Thank you for writing! I’ll respond to your email here so that others can see my answers.

      High season in Scotland is May-August. Shoulder seasons are March-April and September-October. The off season is November to February.

      The link below is to an article I’ve written about accommodation in St Andrews. I hope it is helpful, but to answer your question briefly, I would suggest staying in the town itself unless you specifically want to stay at the Fairmont, which is about 10 minutes driving outside of St Andrews:

      The link here is about where to play in St Andrews and it includes my favorites:

      Simply put, there is no “best” month to visit Scotland. I went in June and July this year, but the driest month has been May. Other years, May is the wettest month of the year. For the best chances with weather, go in the high season. For the best rates, but riskier weather and temperatures, go with the shoulder seasons. For my money, you’ll always find me in Scotland in April!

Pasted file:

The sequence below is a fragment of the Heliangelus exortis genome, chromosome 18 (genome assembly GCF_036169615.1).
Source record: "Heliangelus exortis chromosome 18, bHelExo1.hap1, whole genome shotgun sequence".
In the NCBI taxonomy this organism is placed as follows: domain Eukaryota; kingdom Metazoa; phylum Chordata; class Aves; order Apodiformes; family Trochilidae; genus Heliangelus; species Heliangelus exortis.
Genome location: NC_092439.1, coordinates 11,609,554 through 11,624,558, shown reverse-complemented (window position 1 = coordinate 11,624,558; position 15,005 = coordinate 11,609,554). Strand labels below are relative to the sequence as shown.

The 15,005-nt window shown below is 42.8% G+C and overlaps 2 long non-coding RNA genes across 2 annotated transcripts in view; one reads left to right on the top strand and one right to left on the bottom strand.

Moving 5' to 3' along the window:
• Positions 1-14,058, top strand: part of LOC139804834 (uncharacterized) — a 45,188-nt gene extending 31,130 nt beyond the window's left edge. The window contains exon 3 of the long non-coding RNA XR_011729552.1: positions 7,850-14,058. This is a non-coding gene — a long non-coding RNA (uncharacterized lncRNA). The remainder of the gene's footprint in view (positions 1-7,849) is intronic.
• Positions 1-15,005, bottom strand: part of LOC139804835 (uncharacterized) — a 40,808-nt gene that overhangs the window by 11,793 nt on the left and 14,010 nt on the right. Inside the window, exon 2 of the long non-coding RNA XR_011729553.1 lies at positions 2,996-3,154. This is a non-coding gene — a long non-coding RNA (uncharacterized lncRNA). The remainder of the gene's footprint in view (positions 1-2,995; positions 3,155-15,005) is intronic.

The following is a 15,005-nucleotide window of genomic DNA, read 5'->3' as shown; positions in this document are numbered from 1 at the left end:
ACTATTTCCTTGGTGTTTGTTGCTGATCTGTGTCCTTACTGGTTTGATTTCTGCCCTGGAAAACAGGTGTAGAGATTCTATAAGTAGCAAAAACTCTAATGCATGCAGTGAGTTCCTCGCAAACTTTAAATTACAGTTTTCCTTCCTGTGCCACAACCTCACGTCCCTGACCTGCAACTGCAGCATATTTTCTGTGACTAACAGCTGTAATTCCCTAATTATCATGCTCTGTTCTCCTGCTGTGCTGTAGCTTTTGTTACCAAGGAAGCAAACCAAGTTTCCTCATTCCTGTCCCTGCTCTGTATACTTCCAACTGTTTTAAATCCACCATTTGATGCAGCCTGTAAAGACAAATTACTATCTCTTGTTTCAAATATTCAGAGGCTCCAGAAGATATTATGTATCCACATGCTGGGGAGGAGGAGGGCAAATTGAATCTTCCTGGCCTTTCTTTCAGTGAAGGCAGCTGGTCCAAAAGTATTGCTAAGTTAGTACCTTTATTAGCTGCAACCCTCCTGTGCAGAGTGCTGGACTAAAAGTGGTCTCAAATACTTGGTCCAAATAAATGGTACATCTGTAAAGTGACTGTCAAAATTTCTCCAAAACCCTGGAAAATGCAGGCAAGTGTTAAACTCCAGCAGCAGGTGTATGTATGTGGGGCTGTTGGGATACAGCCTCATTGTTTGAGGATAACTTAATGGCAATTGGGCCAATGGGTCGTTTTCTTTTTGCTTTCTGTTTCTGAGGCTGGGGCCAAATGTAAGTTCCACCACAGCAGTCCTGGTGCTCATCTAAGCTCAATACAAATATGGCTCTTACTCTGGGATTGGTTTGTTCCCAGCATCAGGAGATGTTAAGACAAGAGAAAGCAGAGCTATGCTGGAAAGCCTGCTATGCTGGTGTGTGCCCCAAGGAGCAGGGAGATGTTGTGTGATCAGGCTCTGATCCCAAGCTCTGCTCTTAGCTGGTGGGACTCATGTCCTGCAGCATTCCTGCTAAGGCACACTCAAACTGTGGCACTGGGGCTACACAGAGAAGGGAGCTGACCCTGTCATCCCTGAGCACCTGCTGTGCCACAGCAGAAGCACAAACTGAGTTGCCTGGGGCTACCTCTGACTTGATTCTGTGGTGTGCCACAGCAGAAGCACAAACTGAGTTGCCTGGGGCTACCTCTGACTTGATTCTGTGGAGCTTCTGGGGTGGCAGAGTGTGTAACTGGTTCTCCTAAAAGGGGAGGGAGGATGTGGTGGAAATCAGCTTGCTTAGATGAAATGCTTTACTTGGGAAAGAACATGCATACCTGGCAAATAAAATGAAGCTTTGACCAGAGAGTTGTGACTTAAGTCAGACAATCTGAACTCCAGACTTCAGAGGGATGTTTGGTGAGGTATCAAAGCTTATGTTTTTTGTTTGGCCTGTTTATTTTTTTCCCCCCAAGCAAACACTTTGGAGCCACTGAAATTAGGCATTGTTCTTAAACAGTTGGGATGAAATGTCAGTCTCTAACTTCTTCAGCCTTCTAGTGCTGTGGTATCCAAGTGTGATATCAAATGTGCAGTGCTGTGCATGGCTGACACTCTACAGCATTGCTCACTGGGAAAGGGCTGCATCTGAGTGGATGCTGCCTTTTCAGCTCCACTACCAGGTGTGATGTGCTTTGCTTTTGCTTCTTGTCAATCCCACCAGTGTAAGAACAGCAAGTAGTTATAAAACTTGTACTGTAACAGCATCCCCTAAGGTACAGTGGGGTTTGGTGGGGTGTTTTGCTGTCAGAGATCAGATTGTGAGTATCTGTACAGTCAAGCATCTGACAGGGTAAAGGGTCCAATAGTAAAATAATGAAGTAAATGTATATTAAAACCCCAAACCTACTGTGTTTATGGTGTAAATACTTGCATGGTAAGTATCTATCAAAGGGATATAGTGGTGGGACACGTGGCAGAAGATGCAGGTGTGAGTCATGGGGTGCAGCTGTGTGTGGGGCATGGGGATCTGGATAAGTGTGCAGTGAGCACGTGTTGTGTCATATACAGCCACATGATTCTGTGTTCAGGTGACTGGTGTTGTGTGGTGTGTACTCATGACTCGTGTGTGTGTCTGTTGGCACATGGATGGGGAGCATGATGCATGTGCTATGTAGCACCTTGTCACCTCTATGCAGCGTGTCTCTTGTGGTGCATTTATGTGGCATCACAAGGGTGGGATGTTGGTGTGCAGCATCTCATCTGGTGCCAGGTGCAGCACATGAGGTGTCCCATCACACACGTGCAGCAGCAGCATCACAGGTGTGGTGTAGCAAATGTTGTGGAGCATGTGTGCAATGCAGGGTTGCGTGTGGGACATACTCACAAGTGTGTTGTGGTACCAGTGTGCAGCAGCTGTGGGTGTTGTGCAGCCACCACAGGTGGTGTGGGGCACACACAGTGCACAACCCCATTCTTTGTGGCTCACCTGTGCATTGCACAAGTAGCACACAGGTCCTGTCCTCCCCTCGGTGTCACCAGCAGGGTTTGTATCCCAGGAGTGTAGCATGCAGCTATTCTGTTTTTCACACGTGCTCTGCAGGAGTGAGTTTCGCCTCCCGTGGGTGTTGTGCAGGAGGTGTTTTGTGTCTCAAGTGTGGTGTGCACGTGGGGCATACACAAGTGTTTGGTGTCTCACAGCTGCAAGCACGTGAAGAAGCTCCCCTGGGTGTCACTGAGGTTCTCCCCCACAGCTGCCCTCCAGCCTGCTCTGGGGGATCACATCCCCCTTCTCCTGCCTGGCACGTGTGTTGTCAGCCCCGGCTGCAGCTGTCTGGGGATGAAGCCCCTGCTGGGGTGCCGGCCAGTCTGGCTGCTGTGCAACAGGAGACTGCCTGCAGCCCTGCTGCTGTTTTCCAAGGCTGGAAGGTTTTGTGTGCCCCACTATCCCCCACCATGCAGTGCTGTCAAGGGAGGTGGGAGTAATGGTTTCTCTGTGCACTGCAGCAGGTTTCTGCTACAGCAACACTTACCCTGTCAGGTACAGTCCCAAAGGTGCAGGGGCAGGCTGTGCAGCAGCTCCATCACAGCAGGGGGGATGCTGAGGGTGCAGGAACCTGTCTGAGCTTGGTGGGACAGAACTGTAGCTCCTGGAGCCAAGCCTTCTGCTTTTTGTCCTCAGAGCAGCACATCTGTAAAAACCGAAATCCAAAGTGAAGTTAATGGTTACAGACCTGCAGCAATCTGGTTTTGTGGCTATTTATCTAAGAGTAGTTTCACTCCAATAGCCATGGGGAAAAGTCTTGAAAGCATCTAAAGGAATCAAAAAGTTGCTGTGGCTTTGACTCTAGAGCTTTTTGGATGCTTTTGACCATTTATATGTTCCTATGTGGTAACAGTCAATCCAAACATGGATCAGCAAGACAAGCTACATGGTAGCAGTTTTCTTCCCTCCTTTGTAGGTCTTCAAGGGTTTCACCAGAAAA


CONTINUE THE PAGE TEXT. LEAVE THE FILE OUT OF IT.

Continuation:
4. Hi Graylyn,
    Love the website and all the advice. Can you confirm that Pioneer Golf out of Austin Texas is a reputable agency to deal with?
    Matt Marshall
    PS If there is an agency you recommend I would appreciate the name and number.

    1. Hi Matt, I’m glad you’ve found the website helpful! I’ve never dealt with Pioneer Golf before, but the fact that they are a St Andrews Links Authorized Provider means they are reputable and have guaranteed Old Course tee times. That’s a very good sign.

      If you’re going the tour company route, I would suggest getting quotes from at least two companies. Two other providers to consider that I’ve personally experienced are PerryGolf and Haversham & Baker. With those three quotes you’ll get a good sense of the market!